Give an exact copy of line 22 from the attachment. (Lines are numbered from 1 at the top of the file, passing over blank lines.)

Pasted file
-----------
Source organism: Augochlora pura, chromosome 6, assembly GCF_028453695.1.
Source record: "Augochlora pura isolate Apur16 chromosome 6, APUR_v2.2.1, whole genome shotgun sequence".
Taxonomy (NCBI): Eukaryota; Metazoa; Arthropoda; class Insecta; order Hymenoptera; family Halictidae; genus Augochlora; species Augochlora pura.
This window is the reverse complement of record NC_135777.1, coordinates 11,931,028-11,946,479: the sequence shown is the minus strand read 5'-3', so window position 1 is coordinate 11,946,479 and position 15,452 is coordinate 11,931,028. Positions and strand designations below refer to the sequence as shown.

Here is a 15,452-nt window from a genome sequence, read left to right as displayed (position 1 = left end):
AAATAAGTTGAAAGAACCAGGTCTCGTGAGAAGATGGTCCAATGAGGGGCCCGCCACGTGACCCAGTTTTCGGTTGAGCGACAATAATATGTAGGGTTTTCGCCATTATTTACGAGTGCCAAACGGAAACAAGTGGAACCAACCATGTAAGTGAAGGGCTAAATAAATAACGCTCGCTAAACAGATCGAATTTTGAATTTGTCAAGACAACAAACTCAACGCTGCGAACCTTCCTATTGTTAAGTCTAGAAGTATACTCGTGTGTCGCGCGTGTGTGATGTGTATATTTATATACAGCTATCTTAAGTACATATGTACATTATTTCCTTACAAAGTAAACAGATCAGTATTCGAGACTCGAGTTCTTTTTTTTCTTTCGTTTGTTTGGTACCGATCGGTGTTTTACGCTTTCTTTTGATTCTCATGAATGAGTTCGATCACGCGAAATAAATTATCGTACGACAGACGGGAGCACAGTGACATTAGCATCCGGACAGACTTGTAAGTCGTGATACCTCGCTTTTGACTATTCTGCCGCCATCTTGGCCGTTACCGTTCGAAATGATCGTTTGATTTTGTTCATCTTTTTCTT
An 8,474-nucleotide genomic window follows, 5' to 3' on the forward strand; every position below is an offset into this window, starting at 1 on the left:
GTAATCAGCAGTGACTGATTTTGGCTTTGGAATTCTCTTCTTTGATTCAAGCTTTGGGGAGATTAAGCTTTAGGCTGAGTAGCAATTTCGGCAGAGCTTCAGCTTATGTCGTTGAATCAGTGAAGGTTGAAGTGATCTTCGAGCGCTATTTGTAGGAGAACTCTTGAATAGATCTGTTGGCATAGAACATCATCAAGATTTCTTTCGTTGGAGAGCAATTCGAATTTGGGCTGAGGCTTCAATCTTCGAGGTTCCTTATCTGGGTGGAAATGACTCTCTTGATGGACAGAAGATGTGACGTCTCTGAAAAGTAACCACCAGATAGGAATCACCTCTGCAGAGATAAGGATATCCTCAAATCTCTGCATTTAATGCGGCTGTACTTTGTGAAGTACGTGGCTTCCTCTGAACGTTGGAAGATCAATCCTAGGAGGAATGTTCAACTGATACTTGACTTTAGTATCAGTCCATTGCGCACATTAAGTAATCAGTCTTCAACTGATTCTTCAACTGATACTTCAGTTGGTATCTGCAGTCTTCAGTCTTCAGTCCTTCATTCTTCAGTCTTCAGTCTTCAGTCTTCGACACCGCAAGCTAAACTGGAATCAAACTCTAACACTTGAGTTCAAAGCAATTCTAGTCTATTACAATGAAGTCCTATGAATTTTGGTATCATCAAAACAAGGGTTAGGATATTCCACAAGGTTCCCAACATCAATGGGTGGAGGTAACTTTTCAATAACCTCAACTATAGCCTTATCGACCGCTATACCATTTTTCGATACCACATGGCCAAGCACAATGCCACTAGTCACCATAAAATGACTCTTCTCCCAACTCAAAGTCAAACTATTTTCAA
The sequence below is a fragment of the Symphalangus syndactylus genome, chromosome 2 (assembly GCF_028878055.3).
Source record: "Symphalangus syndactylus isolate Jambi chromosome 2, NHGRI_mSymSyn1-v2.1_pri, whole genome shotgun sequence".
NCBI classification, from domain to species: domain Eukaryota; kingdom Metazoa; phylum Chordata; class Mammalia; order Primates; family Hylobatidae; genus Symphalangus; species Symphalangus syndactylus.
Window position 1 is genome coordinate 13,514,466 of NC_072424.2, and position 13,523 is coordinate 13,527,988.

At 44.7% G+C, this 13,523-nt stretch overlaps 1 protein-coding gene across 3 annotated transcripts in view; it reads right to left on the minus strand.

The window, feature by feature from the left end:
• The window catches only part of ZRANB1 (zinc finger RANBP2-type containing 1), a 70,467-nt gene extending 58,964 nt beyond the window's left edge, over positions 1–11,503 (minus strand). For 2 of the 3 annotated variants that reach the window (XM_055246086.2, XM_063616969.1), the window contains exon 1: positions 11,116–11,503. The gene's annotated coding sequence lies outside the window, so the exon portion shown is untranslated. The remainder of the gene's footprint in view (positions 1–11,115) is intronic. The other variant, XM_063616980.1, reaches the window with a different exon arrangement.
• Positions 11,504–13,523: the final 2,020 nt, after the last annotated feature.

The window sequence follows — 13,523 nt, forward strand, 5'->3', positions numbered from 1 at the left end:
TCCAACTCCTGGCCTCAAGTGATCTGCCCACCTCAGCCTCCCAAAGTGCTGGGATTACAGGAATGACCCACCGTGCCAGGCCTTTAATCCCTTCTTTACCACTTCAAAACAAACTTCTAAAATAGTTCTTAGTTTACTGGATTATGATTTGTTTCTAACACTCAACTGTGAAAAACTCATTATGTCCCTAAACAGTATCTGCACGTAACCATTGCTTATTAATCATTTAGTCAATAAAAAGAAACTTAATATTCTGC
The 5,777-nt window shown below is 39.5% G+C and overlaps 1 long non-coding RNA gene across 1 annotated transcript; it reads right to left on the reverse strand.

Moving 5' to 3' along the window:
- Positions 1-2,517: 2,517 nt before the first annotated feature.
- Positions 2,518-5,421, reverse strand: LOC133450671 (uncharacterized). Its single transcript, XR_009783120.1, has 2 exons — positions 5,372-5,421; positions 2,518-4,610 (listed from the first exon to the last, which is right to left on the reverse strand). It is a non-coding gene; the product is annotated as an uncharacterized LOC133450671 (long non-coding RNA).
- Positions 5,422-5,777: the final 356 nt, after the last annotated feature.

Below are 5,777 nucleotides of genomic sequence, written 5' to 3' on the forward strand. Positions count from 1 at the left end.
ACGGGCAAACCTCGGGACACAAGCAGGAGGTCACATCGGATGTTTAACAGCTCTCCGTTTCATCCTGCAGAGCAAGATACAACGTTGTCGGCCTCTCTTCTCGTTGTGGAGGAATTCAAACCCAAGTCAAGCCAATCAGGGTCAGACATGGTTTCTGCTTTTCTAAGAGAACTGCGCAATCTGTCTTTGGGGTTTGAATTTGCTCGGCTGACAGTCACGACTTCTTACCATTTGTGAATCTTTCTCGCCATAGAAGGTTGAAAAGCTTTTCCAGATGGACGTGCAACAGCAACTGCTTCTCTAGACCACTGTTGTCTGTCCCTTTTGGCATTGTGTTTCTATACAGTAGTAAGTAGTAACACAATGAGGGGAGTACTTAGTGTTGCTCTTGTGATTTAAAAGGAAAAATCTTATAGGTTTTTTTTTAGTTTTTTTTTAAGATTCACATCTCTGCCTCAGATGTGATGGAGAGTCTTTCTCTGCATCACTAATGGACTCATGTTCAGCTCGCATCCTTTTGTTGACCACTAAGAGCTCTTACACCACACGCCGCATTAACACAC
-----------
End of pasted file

- Positions 2,518-5,421, reverse strand: LOC133450671 (uncharacterized). Its single transcript, XR_009783120.1, has 2 exons — positions 5,372-5,421; positions 2,518-4,610 (listed from the first exon to the last, which is right to left on the reverse strand). It is a non-coding gene; the product is annotated as an uncharacterized LOC133450671 (long non-coding RNA).